Another fact: Families who earn more than $200,000 per year are the top 2%. 98% of us are feeling the pinch, yet congress still argues about flag burning, abortion, and gay marriage. As if those things have anything to do with our quality of life and standard of living.(which seems to be declining almost daily now).
Vote for Ron Paul M.D. if you would like to see the crooks and sociopaths who cleverly engineered this situation put out of a job, which IMHO is the LEAST that they deserve.
Or vote for one of the media favorites and watch current trends continue until this country is absolutely bankrupt and the top 1% own everything. The status quo, business-as usual, is killing the average American. Who do the people in our corporate government actually represent?
Answer that question honestly and your conscience will guide you. Turn off your TV. Google is your friend.
Happy Friday everybody!!!

Since: Feb 07

Ashevegas

#142 Nov 6, 2007
reasonable wrote:
<quoted text>
lawnguy,
I've read many of your posts before and have found them to be "reasonable," if I may say so.
This one had me scratchin' my head a bit. You mention it "being hard to accept" that those houses will sell to folks who will "waste" their money on them.
Then you say "they" will continue to come until "they are made to feel very unwelcome here."
You finish with a flourish by saying "Short of some domestic terrorism directed toward the high rollers, I doubt we will get rid of them so easily."
Sounds a little angry/hateful to me. Am I misreading you? I hope so. Not sure, though.
As an aside, do you have any fat landscaping contracts with any of "those" people?
Still scratchin' my head and wondering about your true feelings.
Reasonable,
One terrible shortcoming of online forums like this is the lack of ability to see the writer and get clues from expressions, etc. Apparently some folks took what I opined here and got an entirely different meaning.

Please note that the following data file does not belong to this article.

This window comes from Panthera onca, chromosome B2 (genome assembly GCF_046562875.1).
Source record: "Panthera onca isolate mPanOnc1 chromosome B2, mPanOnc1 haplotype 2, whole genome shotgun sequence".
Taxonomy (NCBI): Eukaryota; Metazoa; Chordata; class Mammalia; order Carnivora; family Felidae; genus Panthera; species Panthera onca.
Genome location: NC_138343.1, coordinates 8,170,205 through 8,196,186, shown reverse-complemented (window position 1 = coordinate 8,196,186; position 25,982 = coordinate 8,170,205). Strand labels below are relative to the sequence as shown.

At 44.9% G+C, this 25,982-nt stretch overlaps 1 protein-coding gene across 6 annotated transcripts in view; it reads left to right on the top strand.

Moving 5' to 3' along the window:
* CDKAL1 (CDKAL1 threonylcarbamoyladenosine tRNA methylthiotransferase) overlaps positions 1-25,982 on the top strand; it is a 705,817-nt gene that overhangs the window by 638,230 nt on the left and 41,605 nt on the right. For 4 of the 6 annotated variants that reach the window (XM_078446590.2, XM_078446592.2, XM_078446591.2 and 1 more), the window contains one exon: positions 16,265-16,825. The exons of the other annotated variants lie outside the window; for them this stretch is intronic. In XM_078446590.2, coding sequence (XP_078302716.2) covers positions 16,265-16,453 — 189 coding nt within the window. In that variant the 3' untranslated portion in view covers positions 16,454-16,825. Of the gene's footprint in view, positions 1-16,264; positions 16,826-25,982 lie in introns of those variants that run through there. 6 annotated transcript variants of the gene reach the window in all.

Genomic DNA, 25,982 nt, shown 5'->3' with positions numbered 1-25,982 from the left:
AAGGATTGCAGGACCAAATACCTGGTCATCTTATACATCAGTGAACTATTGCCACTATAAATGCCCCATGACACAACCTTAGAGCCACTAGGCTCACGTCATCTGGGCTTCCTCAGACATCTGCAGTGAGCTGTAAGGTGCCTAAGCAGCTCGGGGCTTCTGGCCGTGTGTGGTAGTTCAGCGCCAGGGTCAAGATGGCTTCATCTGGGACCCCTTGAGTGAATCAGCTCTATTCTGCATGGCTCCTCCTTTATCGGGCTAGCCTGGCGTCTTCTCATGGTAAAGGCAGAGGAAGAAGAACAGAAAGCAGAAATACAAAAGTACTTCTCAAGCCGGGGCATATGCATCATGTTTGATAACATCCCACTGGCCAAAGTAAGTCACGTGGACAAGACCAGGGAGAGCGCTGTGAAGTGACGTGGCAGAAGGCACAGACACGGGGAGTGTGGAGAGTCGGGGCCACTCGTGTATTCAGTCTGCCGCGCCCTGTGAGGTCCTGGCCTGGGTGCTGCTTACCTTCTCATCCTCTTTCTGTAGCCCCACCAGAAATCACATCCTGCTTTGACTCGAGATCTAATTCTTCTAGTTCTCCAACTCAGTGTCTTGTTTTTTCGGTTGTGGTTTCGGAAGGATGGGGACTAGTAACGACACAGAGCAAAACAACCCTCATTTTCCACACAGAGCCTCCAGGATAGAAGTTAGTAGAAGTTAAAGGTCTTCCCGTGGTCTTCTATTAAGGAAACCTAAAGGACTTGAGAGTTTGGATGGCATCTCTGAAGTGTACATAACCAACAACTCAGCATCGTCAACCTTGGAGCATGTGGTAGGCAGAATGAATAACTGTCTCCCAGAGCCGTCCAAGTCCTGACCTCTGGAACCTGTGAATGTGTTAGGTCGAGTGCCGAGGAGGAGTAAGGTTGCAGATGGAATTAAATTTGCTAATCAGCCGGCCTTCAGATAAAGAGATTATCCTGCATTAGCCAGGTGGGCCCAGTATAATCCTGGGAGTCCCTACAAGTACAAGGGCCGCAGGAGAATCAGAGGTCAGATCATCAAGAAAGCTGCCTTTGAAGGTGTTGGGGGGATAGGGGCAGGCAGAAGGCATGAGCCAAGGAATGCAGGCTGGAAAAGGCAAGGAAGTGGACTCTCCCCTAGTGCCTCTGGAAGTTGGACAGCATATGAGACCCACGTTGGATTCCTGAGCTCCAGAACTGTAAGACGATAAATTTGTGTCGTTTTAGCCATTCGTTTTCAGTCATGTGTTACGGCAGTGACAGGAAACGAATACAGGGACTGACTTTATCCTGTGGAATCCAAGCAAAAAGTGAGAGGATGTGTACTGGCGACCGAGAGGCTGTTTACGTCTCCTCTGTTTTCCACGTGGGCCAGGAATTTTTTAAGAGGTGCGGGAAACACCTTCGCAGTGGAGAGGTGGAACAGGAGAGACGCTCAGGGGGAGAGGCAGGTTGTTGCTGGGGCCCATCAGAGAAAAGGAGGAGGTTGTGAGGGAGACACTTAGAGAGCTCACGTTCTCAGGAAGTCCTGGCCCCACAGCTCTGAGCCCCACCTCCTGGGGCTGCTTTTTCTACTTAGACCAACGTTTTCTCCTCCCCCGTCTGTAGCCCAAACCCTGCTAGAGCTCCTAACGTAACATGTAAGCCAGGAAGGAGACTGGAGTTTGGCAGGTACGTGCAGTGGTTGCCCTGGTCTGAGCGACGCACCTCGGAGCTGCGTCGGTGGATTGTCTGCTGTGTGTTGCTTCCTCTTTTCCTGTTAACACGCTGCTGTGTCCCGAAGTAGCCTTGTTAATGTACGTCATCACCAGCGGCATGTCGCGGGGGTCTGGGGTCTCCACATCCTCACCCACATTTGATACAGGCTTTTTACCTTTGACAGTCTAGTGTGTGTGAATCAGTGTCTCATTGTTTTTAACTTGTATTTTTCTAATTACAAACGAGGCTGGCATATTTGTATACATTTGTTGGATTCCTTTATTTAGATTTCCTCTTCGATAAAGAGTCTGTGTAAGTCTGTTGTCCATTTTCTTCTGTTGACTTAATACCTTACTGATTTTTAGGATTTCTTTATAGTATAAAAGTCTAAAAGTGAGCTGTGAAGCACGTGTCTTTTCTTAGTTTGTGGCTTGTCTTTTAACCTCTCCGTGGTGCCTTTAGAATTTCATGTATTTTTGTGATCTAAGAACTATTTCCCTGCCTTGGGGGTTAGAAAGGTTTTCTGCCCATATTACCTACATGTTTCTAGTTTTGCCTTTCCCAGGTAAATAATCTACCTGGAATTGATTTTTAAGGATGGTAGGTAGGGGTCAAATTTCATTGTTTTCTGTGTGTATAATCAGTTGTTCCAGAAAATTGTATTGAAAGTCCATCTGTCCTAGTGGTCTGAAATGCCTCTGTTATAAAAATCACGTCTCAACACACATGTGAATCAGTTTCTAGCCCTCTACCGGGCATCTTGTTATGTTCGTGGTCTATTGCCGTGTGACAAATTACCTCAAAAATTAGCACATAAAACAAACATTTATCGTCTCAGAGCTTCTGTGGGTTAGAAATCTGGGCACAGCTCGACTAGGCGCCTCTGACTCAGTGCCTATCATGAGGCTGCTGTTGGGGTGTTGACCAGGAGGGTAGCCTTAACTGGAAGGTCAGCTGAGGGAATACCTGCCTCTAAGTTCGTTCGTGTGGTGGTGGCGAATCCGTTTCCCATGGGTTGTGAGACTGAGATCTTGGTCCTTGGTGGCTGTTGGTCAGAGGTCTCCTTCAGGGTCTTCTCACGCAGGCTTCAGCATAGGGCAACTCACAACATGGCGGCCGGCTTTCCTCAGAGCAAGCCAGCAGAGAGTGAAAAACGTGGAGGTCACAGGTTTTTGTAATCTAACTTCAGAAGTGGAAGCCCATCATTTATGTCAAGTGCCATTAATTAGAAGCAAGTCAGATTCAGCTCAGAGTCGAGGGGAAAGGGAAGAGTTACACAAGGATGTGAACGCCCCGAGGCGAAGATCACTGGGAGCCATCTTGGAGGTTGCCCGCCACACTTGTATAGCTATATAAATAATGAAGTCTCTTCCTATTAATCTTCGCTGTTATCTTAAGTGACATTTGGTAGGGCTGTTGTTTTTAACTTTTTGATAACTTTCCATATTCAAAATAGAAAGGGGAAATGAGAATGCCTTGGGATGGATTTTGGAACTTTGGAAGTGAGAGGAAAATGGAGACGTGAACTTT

1) wasting money refers to a thing I have seen several times, where someone from another area sells for an amount there, then spends here, as if they were still living there. It may be buying just what they want, and they can afford it, but they spend more here than they need to. Several customers of mine have gone through that cycle, and seem to think I am nuts when I tell them they are spending to much, or are being fleeced.
2) The hypothesis I put out about people continueing to come here until they are made to feel unwelcome, some seem to have taken as a veiled threat. It is not. I only observe and listen. I have heard lots of anger and talk along those lines, and would not be too surprised if it occured, but am not advocating it. However since I know a few of the high-rollers, I have heard some of them admit that they are thinking of going elsewhere, largly due to the fact that they just don't fit in here. Some are afraid, but most are just realizing that Asheville is not the paradise that the real estate snake oil salesmen hype it up to be.
Most of what makes Asheville dear to me has nothing to do with the government, money or those moving here in the recent years. My family has been here a long time and I have lots of friends and memories here.